As the people become more aware and more supportive of medical marijuana, legislators sometimes find it difficult to translate rising popular support into political will. Established lobbies representing law enforcement and other interests threatened by medical marijuana throw up frustrating political roadblocks, leading legislators struggling to find some level of medical marijuana protections that can make it through the legislative process

For example, in Minnesota, law enforcement is close to killing prospects for a medical marijuana bill. Support for the measure only stands at 51 percent, according to the latest Minneapolis Star-Tribune poll, one of the lowest poll results on the issue I’ve read lately (opposition to outright legalization sits at 63 percent).

Rep. Carly Melin was frustrated by law enforcement’s refusal to compromise on the bill, a requirement asked for by Gov. Mark Dayton, who agrees about law enforcement’s “legitimate concerns.” Given the bare majority of support she has to work with, Rep. Melin met the police more than halfway and pared away important parts of the bill. She offered to drop the provision allowing patients to grow their own medicine and offered to prohibit smoking of medical marijuana in favor of vaporization.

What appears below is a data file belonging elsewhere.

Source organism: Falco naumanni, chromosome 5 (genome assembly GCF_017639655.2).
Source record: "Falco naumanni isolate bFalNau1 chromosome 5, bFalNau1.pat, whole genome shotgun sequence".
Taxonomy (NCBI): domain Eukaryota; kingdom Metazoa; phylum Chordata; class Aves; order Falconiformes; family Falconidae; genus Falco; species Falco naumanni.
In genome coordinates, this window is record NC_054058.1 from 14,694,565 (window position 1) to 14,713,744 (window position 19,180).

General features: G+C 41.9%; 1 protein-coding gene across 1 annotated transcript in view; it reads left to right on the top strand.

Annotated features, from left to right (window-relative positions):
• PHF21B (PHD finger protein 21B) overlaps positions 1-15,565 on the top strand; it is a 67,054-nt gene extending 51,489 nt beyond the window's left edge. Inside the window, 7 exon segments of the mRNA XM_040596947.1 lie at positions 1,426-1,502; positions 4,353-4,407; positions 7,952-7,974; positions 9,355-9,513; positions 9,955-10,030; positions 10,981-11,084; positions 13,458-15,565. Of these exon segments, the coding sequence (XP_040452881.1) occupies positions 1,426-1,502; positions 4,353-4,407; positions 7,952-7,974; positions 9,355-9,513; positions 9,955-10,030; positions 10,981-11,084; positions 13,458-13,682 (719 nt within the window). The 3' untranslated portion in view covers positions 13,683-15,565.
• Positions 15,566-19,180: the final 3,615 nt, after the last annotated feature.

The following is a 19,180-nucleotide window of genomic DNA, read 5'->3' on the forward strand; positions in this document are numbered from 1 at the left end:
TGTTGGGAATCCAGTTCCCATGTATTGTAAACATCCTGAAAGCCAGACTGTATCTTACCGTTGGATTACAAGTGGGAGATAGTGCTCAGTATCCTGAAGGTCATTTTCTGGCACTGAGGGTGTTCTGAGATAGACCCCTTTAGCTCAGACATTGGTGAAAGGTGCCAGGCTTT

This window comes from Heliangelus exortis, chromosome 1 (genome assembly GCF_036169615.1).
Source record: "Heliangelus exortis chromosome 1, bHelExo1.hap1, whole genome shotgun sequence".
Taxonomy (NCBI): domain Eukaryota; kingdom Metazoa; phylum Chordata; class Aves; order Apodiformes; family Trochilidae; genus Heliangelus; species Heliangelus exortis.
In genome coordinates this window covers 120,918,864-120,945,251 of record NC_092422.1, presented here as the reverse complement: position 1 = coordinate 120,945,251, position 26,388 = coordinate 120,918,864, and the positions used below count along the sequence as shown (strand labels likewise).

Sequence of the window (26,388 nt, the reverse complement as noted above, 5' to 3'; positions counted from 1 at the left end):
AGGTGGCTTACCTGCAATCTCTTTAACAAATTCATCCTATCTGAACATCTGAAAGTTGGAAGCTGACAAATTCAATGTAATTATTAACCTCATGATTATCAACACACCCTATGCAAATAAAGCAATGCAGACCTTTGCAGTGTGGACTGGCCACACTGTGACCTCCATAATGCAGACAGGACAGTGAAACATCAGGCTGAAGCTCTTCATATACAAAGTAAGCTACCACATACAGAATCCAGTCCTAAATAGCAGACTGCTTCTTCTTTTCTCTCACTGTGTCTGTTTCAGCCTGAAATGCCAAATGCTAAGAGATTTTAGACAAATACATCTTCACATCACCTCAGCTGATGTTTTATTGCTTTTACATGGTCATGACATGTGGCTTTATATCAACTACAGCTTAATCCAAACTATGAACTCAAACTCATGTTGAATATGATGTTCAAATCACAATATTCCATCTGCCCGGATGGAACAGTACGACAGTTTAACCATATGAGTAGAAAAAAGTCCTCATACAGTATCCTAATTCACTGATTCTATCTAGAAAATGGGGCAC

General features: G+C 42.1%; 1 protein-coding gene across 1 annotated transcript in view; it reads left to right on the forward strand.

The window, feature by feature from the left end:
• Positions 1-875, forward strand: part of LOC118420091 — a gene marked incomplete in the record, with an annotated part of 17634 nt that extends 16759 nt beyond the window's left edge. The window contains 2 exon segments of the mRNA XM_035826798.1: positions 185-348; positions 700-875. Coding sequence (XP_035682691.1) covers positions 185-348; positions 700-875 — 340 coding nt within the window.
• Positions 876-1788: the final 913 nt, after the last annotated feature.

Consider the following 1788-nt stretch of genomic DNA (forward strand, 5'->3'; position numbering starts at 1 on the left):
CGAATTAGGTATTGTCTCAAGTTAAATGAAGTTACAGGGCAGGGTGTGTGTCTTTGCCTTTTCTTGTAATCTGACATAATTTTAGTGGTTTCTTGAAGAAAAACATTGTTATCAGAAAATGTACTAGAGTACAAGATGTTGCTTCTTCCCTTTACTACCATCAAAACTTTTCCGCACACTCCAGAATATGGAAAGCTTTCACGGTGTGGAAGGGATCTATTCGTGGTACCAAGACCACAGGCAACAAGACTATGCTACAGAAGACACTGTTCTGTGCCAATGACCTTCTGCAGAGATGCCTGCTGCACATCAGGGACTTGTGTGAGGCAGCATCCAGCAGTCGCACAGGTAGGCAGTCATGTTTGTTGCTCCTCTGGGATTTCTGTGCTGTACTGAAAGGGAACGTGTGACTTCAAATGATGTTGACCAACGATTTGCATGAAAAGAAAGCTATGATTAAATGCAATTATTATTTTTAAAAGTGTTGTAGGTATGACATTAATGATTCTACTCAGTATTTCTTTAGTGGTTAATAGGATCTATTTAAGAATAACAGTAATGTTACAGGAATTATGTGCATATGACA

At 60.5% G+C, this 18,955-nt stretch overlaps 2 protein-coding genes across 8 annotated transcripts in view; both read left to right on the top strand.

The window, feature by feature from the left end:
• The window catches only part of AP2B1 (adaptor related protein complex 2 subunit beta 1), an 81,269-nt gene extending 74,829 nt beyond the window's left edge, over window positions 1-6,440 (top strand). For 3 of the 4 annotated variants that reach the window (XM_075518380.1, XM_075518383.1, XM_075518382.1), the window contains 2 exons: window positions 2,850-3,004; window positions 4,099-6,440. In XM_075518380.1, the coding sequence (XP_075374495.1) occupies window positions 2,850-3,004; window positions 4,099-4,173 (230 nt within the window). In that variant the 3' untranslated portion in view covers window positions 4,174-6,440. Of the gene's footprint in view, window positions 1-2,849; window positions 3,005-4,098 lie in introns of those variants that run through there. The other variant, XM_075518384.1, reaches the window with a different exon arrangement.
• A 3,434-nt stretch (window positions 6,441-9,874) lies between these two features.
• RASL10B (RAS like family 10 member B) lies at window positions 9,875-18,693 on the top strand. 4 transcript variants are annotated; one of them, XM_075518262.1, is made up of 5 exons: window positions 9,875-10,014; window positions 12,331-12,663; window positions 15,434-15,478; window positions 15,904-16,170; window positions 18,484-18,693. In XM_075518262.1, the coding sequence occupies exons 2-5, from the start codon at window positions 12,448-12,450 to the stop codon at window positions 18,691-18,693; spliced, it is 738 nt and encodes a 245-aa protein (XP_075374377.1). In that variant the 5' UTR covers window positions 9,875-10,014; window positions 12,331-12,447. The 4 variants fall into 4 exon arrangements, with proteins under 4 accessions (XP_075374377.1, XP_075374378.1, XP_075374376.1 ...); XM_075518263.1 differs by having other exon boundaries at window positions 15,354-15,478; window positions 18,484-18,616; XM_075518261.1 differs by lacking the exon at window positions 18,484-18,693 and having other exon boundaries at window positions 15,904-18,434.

That didn’t wasn’t enough for Dennis Flaherty of the Minnesota Police and Peace Officers Association, whose group favored only pill and oil forms of medical marijuana.  Flaherty also objected that conditions like post-traumatic stress and intractable pain would be allowed because they present "potential for abuse.” Flaherty’s group instead offered that medical marijuana should be for AIDS, cancer, glaucoma and seizures, and must be limited to high-CBD versions with little to no THC.

Minnesota House Speaker Paul Thissen said it would be unlikely the bill moves forward without a compromise.

Meanwhile, Louisiana Rep. Austin Badon has filed a bill to legalize whole plant medical marijuana. His House Bill 720, however, tightens the restrictions on medical marijuana even more than other recent “no home grow” laws, saying, “We can really control the medical marijuana.”

Only neurologists, oncologists and ophthalmologists who register for a special Louisiana state license would be allowed to recommend cannabis, and their relationship with the patient must be “bona fide,” meaning writing the recommendation cannot be the sole contact with the patient. Louisiana patients would only qualify with terminal cancer, nausea produced by chemotherapy, glaucoma, multiple sclerosis and seizure disorders like epilepsy. There would be just six cultivation centers and 10 dispensaries statewide, which must be licensed pharmacies, limited to dispensing “one month’s supply” of cannabis. And, of course, patients would not be able to cultivate their own medicine.

I hope sooner rather than later more states see the success of legalization in Washington and Colorado and realize there is no need to separate cannabis consumers by their health status, for prohibition is the only reason to restrict these medical marijuana laws so severely. The more we solve that problem, the better things will be for patients.